Trafficking Victims: Waiting for Asylum in UK Akin to 'Prison' -

Trafficking Victims: Waiting for Asylum in UK Akin to ‘Prison’

  • Published on
    May 23, 2018
  • Written by:
    Jamison Liang
  • Category:
    Child Slavery, Debt Bondage, Domestic Slavery, Forced Labor, Forced Marriage, Human Trafficking, Law & Policy, Rehabilitation & Liberation, Survivor Stories
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Foreign trafficking victims say applying for asylum in the UK is a deeply frustrating process that often takes years, leaving survivors in legal limbo, barred from working, and suffering from poor health.

Join us in asking the UK to support trafficking victims.

Rose, who was trafficked to the Britain from Nigeria when she was just 21, endured years of sexual abuse before escaping. She is now a 43-year-old single mother, and she has been waiting for three years for a decision on her asylum application.

“It’s just a terrible, terrible system, keeping you with no answers. It’s very inhumane. They don’t treat you like a human being. You don’t have rights. You’re in a prison because you don’t have a life of your own,” she said.

Thomson Reuters Foundation reports:

The Home Office said on its website that asylum seekers usually get a decison on their applications within six months.

“We are modernising our processes and have established a new team to focus on more complex cases to make sure that they are decided faster,” a Home Office spokesman told the Thomson Reuters Foundation.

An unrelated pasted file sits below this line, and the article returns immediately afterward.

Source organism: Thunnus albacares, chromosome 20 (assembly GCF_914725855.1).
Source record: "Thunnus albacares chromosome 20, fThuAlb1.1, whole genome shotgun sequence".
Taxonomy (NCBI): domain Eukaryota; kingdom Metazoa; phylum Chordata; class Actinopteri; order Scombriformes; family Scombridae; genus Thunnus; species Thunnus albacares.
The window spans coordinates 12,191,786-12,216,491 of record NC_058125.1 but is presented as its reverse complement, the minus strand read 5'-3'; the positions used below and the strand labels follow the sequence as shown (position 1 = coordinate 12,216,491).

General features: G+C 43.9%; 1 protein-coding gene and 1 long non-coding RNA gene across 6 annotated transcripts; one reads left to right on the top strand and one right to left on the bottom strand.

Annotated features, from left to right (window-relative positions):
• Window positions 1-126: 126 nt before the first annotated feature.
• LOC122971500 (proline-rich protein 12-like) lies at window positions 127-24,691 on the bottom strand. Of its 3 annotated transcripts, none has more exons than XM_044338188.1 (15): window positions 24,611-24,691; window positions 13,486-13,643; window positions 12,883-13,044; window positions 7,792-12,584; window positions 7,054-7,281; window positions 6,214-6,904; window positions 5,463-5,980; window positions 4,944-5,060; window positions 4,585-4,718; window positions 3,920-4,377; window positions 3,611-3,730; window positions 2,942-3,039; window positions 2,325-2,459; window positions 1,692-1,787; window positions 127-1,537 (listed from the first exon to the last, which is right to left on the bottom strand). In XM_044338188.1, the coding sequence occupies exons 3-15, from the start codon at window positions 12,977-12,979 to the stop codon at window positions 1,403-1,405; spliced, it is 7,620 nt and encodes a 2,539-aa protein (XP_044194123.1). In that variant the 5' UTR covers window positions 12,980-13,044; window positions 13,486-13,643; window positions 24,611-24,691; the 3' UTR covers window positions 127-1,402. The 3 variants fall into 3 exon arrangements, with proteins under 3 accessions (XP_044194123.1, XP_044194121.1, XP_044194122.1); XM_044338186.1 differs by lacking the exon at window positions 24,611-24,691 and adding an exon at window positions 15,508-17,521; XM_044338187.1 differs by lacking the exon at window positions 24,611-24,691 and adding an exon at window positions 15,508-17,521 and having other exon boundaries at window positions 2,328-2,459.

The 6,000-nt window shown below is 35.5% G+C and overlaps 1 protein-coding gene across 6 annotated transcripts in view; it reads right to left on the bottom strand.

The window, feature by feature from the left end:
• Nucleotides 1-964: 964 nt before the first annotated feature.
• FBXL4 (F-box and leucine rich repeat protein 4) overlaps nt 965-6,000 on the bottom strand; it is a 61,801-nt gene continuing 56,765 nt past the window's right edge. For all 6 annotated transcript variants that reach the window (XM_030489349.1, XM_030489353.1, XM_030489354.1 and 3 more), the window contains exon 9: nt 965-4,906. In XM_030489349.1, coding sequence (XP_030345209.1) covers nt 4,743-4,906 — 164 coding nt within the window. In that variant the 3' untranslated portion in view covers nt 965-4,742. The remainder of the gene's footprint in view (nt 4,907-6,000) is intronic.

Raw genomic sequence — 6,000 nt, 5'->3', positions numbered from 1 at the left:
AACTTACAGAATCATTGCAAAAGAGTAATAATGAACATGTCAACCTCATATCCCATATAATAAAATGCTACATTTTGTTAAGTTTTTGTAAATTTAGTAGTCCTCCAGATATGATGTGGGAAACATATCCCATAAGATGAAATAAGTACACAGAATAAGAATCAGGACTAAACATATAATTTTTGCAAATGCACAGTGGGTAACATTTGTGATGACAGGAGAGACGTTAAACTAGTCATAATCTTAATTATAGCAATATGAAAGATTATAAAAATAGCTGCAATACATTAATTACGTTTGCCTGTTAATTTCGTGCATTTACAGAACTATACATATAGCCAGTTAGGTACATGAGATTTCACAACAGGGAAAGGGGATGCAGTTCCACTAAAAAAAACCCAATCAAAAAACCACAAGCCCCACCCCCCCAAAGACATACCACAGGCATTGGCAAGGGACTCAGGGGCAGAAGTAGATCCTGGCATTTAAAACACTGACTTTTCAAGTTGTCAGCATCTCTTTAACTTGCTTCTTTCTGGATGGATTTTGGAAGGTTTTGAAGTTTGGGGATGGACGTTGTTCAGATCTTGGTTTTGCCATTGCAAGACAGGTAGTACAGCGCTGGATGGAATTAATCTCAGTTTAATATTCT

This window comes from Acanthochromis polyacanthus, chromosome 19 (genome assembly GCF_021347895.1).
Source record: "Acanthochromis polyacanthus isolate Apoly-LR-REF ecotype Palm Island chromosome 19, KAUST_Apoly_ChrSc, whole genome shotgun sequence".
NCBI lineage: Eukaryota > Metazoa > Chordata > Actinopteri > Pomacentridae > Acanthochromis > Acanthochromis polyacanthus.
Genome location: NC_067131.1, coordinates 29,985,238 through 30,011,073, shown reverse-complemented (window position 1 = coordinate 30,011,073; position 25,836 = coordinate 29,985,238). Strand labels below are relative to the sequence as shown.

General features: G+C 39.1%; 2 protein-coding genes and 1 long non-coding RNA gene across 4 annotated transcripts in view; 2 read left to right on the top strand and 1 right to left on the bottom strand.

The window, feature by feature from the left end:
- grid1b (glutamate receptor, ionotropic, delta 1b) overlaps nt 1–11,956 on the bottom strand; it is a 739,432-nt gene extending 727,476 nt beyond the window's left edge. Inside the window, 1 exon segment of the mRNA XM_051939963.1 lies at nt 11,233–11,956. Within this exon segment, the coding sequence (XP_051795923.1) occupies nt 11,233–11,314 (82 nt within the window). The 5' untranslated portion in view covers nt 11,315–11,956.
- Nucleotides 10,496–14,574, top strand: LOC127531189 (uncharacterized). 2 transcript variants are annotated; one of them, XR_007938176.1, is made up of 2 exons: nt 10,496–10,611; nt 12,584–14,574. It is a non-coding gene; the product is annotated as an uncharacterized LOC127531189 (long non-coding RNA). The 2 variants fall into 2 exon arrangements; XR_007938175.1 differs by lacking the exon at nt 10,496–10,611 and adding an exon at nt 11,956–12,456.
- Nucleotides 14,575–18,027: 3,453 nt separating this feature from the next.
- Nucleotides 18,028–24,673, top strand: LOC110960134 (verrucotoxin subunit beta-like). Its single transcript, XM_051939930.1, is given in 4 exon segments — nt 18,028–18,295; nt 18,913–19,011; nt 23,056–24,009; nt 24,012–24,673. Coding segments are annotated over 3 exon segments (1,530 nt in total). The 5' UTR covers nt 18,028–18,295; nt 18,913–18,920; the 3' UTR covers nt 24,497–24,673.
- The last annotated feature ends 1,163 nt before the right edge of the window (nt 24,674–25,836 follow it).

“We are committed to transforming the asylum system.”

By the end of 2017, more than 14,000 asylum cases were awaiting a decision, a 25 percent increase on the previous year, the charity Refugee Action said in a study that described the asylum system as “hostile”.

Through Britain’s National Referral Mechanism (NRM), people who say they have been enslaved receive counselling, housing and legal aid while the government decides whether to recognise them as victims.

Once identified, they can apply for asylum but they are not allowed to work while awaiting a decision, relying instead on a weekly government stipend of about 37 pounds ($49).

Ehsan was trafficked to Britain from Iran and spent two and a half years waiting for decision on his asylum case. He was finally granted asylum last year, but doctors have declared him unfit to work due to his mental health.

“It is tough for anybody, let alone me who has been through human trafficking,” he said. “I’m still isolated because of what happened to me. I can’t trust anybody. I’ve got no hope for the future.”

Speak up for UK trafficking victims.

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